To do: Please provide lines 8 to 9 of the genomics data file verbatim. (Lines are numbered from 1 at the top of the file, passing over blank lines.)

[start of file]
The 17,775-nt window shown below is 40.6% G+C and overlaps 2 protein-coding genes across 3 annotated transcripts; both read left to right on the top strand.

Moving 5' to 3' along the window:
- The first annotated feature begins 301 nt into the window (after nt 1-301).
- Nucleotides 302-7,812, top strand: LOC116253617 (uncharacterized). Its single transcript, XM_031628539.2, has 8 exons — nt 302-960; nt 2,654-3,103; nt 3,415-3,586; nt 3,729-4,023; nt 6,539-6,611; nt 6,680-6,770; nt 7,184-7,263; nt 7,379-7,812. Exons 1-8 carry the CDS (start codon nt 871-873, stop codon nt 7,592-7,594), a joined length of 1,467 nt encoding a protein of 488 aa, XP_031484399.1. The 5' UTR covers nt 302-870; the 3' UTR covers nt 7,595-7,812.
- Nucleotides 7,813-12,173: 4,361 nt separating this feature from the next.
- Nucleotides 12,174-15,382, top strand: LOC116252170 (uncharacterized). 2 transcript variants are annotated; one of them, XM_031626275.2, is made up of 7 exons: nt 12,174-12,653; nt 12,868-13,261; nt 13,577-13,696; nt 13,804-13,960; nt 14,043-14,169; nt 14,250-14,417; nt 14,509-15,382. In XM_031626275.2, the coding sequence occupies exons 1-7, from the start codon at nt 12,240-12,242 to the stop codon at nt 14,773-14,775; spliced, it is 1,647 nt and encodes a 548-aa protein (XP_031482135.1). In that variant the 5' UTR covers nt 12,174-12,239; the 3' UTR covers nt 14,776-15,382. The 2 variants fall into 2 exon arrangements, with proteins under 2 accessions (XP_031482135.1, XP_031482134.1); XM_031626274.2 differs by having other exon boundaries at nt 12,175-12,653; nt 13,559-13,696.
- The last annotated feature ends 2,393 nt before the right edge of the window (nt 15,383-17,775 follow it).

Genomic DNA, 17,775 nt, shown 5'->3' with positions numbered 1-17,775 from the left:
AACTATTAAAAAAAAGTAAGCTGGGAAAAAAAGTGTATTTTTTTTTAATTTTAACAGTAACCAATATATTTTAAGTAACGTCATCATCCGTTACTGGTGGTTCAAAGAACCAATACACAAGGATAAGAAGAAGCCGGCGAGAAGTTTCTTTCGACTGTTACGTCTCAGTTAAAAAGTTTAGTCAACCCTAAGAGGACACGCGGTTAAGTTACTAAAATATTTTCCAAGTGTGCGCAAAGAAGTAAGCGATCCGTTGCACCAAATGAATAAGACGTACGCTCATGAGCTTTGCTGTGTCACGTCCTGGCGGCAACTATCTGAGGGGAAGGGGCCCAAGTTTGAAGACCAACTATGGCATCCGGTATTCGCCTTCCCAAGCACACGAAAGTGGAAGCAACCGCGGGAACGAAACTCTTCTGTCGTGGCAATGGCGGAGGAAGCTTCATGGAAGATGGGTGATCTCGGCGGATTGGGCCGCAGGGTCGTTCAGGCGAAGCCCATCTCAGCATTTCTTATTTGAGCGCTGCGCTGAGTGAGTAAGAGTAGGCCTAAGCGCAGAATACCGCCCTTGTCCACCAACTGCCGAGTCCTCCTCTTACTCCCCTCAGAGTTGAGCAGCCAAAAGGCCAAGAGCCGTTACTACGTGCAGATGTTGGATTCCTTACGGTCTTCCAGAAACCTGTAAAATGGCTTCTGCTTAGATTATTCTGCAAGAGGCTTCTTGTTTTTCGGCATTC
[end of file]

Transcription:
Genomic DNA, 17,775 nt, shown 5'->3' with positions numbered 1-17,775 from the left:
AACTATTAAAAAAAAGTAAGCTGGGAAAAAAAGTGTATTTTTTTTTAATTTTAACAGTAACCAATATATTTTAAGTAACGTCATCATCCGTTACTGGTGGTTCAAAGAACCAATACACAAGGATAAGAAGAAGCCGGCGAGAAGTTTCTTTCGACTGTTACGTCTCAGTTAAAAAGTTTAGTCAACCCTAAGAGGACACGCGGTTAAGTTACTAAAATATTTTCCAAGTGTGCGCAAAGAAGTAAGCGATCCGTTGCACCAAATGAATAAGACGTACGCTCATGAGCTTTGCTGTGTCACGTCCTGGCGGCAACTATCTGAGGGGAAGGGGCCCAAGTTTGAAGACCAACTATGGCATCCGGTATTCGCCTTCCCAAGCACACGAAAGTGGAAGCAACCGCGGGAACGAAACTCTTCTGTCGTGGCAATGGCGGAGGAAGCTTCATGGAAGATGGGTGATCTCGGCGGATTGGGCCGCAGGGTCGTTCAGGCGAAGCCCATCTCAGCATTTCTTATTTGAGCGCTGCGCTGAGTGAGTAAGAGTAGGCCTAAGCGCAGAATACCGCCCTTGTCCACCAACTGCCGAGTCCTCCTCTTACTCCCCTCAGAGTTGAGCAGCCAAAAGGCCAAGAGCCGTTACTACGTGCAGATGTTGGATTCCTTACGGTCTTCCAGAAACCTGTAAAATGGCTTCTGCTTAGATTATTCTGCAAGAGGCTTCTTGTTTTTCGGCATTC